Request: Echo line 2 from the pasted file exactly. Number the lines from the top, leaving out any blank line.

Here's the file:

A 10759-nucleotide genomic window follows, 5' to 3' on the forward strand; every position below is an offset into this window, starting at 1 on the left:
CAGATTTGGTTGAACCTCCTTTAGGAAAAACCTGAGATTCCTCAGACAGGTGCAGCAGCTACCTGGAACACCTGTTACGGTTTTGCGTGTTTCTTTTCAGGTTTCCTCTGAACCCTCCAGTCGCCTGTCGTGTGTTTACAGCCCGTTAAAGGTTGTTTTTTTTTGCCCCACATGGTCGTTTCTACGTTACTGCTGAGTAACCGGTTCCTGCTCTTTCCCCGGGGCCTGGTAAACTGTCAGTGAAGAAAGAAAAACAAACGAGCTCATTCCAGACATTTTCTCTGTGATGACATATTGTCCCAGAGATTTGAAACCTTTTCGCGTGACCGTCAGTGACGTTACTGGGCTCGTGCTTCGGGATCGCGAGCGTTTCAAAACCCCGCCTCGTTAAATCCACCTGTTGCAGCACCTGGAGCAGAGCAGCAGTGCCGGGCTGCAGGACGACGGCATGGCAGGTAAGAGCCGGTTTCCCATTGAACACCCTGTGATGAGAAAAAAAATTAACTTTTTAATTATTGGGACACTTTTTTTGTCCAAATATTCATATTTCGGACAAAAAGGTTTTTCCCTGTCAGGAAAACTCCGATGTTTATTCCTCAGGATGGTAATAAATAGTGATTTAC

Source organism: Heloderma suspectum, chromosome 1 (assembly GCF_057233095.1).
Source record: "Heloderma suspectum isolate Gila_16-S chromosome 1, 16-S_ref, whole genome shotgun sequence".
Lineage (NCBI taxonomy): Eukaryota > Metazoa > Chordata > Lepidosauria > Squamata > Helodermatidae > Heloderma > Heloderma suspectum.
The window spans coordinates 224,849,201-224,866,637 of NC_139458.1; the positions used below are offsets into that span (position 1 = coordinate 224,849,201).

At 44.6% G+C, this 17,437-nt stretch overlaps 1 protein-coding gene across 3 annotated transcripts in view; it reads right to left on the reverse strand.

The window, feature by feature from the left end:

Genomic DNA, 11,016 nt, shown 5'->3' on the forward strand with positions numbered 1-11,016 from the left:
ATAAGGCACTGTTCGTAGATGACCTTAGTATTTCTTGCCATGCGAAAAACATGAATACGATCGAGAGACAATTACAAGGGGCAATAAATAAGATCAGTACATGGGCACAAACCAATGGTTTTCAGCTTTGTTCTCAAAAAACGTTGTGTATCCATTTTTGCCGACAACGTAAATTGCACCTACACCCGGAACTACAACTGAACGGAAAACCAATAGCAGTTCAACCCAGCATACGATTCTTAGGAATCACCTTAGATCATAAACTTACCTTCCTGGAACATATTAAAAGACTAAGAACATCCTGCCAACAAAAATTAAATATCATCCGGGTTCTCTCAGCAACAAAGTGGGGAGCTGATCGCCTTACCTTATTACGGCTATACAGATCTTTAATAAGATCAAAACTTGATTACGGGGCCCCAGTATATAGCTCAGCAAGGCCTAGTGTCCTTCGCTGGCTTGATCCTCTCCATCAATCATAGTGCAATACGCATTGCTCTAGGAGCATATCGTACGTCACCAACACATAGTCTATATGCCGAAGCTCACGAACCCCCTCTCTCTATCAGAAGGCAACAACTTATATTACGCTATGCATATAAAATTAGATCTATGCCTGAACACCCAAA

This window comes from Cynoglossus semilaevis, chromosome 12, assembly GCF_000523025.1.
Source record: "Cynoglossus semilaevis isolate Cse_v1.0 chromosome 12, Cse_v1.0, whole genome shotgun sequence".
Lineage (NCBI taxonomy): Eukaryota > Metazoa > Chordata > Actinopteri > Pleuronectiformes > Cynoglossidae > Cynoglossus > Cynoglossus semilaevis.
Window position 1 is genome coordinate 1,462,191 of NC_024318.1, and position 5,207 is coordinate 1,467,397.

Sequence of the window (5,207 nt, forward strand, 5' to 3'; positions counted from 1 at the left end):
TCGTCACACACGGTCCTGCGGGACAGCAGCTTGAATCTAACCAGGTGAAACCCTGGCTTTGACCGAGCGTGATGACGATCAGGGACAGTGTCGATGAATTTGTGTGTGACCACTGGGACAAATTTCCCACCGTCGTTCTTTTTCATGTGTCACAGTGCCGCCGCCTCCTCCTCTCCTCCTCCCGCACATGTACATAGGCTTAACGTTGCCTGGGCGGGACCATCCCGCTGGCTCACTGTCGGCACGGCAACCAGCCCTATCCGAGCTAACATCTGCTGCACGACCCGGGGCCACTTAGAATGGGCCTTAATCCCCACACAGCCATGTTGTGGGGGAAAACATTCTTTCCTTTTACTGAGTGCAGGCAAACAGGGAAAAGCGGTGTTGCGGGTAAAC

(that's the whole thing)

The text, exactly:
CAGATTTGGTTGAACCTCCTTTAGGAAAAACCTGAGATTCCTCAGACAGGTGCAGCAGCTACCTGGAACACCTGTTACGGTTTTGCGTGTTTCTTTTCAGGTTTCCTCTGAACCCTCCAGTCGCCTGTCGTGTGTTTACAGCCCGTTAAAGGTTGTTTTTTTTTGCCCCACATGGTCGTTTCTACGTTACTGCTGAGTAACCGGTTCCTGCTCTTTCCCCGGGGCCTGGTAAACTGTCAGTGAAGAAAGAAAAACAAACGAGCTCATTCCAGACATTTTCTCTGTGATGACATATTGTCCCAGAGATTTGAAACCTTTTCGCGTGACCGTCAGTGACGTTACTGGGCTCGTGCTTCGGGATCGCGAGCGTTTCAAAACCCCGCCTCGTTAAATCCACCTGTTGCAGCACCTGGAGCAGAGCAGCAGTGCCGGGCTGCAGGACGACGGCATGGCAGGTAAGAGCCGGTTTCCCATTGAACACCCTGTGATGAGAAAAAAAATTAACTTTTTAATTATTGGGACACTTTTTTTGTCCAAATATTCATATTTCGGACAAAAAGGTTTTTCCCTGTCAGGAAAACTCCGATGTTTATTCCTCAGGATGGTAATAAATAGTGATTTAC